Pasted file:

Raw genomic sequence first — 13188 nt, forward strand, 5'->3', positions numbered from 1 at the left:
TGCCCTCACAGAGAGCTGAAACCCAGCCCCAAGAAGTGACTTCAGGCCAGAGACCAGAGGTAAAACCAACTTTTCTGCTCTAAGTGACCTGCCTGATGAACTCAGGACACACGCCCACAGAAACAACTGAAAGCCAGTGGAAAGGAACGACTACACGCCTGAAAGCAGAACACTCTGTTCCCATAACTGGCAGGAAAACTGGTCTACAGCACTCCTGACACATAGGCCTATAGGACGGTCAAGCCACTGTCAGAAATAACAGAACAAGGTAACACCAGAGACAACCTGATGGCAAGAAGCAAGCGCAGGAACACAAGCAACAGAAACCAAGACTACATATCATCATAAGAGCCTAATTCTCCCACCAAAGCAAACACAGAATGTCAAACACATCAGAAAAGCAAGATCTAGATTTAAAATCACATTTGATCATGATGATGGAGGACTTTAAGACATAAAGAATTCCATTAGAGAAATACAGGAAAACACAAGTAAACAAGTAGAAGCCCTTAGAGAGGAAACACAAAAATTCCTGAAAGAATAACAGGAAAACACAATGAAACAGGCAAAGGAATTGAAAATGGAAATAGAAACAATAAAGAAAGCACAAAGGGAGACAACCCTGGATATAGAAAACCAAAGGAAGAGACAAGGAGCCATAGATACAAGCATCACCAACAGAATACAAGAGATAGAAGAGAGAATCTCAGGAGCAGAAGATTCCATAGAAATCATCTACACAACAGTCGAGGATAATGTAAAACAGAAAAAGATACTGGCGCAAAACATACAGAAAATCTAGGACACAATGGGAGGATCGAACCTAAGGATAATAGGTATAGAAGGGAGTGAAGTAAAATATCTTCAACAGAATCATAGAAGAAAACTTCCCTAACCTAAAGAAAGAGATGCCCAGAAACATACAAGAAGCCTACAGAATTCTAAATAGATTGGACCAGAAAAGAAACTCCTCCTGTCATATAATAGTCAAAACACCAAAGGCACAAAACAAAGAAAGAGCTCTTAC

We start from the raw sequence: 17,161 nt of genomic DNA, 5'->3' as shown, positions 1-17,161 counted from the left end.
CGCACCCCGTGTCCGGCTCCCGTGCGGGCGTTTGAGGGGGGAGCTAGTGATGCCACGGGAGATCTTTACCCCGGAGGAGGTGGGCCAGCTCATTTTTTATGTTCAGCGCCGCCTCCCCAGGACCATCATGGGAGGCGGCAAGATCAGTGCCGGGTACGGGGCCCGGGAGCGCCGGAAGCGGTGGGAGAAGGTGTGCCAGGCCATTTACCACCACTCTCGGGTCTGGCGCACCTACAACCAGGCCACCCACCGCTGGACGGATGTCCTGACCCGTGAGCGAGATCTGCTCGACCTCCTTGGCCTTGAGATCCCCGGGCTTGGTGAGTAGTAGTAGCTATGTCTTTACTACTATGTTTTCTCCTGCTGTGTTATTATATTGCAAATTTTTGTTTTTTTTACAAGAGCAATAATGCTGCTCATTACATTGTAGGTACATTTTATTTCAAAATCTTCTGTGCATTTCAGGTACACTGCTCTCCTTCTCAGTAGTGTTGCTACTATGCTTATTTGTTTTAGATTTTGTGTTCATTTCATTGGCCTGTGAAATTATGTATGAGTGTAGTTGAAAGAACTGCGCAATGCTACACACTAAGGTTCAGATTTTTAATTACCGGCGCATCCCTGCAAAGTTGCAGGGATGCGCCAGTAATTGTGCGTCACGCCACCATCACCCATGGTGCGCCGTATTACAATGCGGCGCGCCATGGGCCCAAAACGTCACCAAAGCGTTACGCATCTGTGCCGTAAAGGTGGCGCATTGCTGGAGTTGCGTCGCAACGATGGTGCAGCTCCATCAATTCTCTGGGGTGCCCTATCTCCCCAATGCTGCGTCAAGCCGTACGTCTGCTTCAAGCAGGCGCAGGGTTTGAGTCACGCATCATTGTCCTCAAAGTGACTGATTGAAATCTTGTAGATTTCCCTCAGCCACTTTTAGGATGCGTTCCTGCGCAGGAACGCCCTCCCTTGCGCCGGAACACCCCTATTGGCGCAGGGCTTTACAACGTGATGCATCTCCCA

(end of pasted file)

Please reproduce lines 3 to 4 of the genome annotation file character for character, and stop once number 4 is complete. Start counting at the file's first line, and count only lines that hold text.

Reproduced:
We start from the raw sequence: 17,161 nt of genomic DNA, 5'->3' as shown, positions 1-17,161 counted from the left end.
CGCACCCCGTGTCCGGCTCCCGTGCGGGCGTTTGAGGGGGGAGCTAGTGATGCCACGGGAGATCTTTACCCCGGAGGAGGTGGGCCAGCTCATTTTTTATGTTCAGCGCCGCCTCCCCAGGACCATCATGGGAGGCGGCAAGATCAGTGCCGGGTACGGGGCCCGGGAGCGCCGGAAGCGGTGGGAGAAGGTGTGCCAGGCCATTTACCACCACTCTCGGGTCTGGCGCACCTACAACCAGGCCACCCACCGCTGGACGGATGTCCTGACCCGTGAGCGAGATCTGCTCGACCTCCTTGGCCTTGAGATCCCCGGGCTTGGTGAGTAGTAGTAGCTATGTCTTTACTACTATGTTTTCTCCTGCTGTGTTATTATATTGCAAATTTTTGTTTTTTTTACAAGAGCAATAATGCTGCTCATTACATTGTAGGTACATTTTATTTCAAAATCTTCTGTGCATTTCAGGTACACTGCTCTCCTTCTCAGTAGTGTTGCTACTATGCTTATTTGTTTTAGATTTTGTGTTCATTTCATTGGCCTGTGAAATTATGTATGAGTGTAGTTGAAAGAACTGCGCAATGCTACACACTAAGGTTCAGATTTTTAATTACCGGCGCATCCCTGCAAAGTTGCAGGGATGCGCCAGTAATTGTGCGTCACGCCACCATCACCCATGGTGCGCCGTATTACAATGCGGCGCGCCATGGGCCCAAAACGTCACCAAAGCGTTACGCATCTGTGCCGTAAAGGTGGCGCATTGCTGGAGTTGCGTCGCAACGATGGTGCAGCTCCATCAATTCTCTGGGGTGCCCTATCTCCCCAATGCTGCGTCAAGCCGTACGTCTGCTTCAAGCAGGCGCAGGGTTTGAGTCACGCATCATTGTCCTCAAAGTGACTGATTGAAATCTTGTAGATTTCCCTCAGCCACTTTTAGGATGCGTTCCTGCGCAGGAACGCCCTCCCTTGCGCCGGAACACCCCTATTGGCGCAGGGCTTTACAACGTGATGCATCTCCCA